Conservators are needed if you suspect abuse from taking place. They are established to prevent the abuse and waste of a protected person’s assets. If you are a family member or friend who has concerns, here’s what to look for to help protect your loved one from abuse:
Misappropriation of Funds
Conservators manage the financial assets of protected person, and generally handle the expenses and bills of the protected person. In most cases, they are generally allowed to spend money on debt, bills, certain financial investments and a few other areas, depending on the laws of your state.
It’s important to know the powers the court grants conservators in your state. If you see evidence that money is being used for something other than the protected person’s benefit, or outside of where a person is allowed to spend money, abuse is likely taking place.
If you begin to notice that bills that are piling up, property taxes are going unpaid, utilities are being turned off, etc., the conservator is not fulfilling their responsibilities, or something else may be occurring. Even if the conservator isn’t stealing money, it’s his or her responsibility to ensure these bills are being paid. Even if they aren’t stealing, they are not doing their assigned duties as a conservator.
The Protected Person Suspects Something
If the protected person mentions that some money has gone missing, this is a sign that something is amiss. Even if the protected person suffers from a cognitive disability, it may be worth it to investigate the matter.
If you or the protected person notice that certain names have been added to the bank account of the protected person that neither of your recognize, this is a big red flag. The same can be said about new, unfamiliar beneficiaries for life insurance, etc.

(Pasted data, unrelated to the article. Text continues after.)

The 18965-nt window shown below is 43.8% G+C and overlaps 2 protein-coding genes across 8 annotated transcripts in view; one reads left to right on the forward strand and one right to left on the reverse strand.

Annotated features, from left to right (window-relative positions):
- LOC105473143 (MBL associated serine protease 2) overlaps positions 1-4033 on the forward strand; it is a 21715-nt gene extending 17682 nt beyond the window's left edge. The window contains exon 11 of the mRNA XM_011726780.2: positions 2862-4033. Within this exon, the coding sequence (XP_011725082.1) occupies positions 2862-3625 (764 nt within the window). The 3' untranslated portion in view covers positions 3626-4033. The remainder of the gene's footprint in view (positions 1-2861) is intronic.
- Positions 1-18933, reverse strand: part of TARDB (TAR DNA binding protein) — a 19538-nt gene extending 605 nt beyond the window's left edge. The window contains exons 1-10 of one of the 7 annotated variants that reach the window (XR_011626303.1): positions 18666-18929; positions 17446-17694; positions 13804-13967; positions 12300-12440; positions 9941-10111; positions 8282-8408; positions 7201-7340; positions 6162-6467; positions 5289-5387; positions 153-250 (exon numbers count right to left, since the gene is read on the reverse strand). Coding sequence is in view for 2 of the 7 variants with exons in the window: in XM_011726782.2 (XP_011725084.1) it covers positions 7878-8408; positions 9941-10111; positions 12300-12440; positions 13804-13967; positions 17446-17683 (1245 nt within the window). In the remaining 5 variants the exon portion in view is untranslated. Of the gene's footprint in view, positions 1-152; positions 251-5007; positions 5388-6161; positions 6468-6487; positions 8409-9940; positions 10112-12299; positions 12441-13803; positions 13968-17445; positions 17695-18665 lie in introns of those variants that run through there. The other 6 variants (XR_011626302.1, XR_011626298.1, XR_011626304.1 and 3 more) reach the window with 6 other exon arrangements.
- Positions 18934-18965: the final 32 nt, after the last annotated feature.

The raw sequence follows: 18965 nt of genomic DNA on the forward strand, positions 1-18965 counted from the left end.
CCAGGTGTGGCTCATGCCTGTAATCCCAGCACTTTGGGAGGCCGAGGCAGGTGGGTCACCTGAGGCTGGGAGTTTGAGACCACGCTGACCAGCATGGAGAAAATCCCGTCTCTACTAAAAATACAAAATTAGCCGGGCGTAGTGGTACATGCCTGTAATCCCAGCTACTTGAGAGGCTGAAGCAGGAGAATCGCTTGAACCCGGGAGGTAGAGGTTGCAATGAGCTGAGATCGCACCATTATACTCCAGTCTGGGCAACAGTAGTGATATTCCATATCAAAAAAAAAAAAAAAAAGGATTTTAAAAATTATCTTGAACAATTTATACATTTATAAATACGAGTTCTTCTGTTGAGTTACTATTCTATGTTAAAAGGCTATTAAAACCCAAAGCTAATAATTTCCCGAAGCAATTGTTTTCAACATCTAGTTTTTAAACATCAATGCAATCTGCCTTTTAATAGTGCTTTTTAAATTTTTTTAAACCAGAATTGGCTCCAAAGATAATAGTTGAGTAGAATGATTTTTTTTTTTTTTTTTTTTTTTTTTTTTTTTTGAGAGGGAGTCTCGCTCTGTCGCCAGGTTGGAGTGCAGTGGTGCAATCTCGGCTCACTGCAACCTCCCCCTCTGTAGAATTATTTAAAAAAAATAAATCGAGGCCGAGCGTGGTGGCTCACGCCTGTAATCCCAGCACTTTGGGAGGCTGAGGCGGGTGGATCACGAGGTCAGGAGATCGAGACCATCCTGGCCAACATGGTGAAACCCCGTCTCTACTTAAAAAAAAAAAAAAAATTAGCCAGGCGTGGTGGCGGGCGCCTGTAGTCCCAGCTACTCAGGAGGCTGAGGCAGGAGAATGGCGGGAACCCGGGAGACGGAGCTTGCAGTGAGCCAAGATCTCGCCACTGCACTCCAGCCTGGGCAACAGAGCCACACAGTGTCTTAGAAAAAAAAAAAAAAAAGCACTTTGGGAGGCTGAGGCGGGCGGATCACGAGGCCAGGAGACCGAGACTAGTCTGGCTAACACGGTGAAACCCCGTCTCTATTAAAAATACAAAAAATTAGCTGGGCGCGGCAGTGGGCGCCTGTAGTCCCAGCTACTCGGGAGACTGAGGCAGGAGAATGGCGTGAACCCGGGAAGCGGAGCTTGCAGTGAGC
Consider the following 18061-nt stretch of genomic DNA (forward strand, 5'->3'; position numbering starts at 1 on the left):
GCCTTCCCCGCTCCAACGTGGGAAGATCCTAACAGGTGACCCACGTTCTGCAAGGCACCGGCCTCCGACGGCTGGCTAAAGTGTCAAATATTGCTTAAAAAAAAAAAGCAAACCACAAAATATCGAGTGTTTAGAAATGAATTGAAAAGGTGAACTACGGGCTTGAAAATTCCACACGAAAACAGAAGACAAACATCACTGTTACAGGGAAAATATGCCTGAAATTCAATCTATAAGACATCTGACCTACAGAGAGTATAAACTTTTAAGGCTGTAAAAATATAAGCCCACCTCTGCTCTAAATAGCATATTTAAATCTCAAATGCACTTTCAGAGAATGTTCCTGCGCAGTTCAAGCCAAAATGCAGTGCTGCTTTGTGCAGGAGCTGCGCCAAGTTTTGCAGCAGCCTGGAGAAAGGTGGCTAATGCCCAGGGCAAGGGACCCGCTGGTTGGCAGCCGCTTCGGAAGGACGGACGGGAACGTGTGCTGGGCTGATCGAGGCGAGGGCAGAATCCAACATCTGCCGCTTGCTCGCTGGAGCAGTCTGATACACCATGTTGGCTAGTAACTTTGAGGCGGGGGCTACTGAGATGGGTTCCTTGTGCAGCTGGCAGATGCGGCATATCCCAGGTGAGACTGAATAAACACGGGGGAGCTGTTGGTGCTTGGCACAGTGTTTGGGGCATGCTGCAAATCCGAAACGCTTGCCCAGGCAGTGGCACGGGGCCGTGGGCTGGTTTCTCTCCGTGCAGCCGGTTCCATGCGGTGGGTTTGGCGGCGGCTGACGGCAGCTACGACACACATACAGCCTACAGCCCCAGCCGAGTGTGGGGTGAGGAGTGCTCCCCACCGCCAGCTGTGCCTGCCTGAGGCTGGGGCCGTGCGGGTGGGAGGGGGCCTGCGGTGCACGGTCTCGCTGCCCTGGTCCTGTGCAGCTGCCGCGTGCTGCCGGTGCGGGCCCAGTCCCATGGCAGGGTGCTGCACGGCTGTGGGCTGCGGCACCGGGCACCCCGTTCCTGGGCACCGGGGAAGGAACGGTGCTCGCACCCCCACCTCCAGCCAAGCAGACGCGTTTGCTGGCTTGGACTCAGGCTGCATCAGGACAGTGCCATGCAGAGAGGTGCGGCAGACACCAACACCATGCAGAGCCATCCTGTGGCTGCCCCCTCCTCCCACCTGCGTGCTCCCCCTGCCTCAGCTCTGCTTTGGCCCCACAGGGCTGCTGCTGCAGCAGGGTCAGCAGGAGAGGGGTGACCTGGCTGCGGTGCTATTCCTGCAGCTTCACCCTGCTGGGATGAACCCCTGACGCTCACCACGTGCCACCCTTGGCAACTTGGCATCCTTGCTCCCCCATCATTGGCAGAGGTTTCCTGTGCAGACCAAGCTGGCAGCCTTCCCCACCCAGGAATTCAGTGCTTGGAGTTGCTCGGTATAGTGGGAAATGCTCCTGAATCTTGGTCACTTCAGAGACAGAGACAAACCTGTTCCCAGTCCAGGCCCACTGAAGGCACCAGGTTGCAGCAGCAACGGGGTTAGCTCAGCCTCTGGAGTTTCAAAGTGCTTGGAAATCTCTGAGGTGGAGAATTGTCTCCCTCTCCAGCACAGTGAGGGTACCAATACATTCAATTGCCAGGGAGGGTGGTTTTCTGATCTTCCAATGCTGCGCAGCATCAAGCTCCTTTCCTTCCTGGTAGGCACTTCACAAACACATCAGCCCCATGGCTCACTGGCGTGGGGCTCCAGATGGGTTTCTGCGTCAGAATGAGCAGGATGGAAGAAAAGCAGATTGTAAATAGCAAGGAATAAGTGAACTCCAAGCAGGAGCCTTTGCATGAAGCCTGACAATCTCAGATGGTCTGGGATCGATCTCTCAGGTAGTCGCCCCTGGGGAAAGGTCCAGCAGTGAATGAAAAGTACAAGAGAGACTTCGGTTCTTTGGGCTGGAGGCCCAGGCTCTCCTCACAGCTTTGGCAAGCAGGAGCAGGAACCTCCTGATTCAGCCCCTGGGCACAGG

Seek Help if You Believe Abuse is Taking Place
What we’ve discussed may be signs that a conservator is exploiting the protected person. If there is no conservator, these may be signs that a person close to the protected person is taking advantage of him or her. If you believe that a protected person is at risk, it’s a good idea to have the court appoint a conservator to manage the protected person’s funds.
Note: in many states. Guardians have the power to petition to the court that a conservator is needed to manage the financial assets of a protected person. If you are a guardian, you have the power to help the court choose the right person.
What to Do if Your Suspect Abuse
It’s always good to stay vigilant. If you suspect abuse of a protected person, notify the applicable financial institutions of the issue. You can also notify adult protection services (here is the contact information for Minnesota) or get in touch with the courts in your state (if there is a conservatorship set up). Finally, you can also notify the Department of Veterans Affairs or the Social Security Administration (if their benefits are involved in abuse of fraud).
Disclaimer: this is for informational purposes only and is not intended to be legal advice. If you need legal counsel, please contact an attorney directly.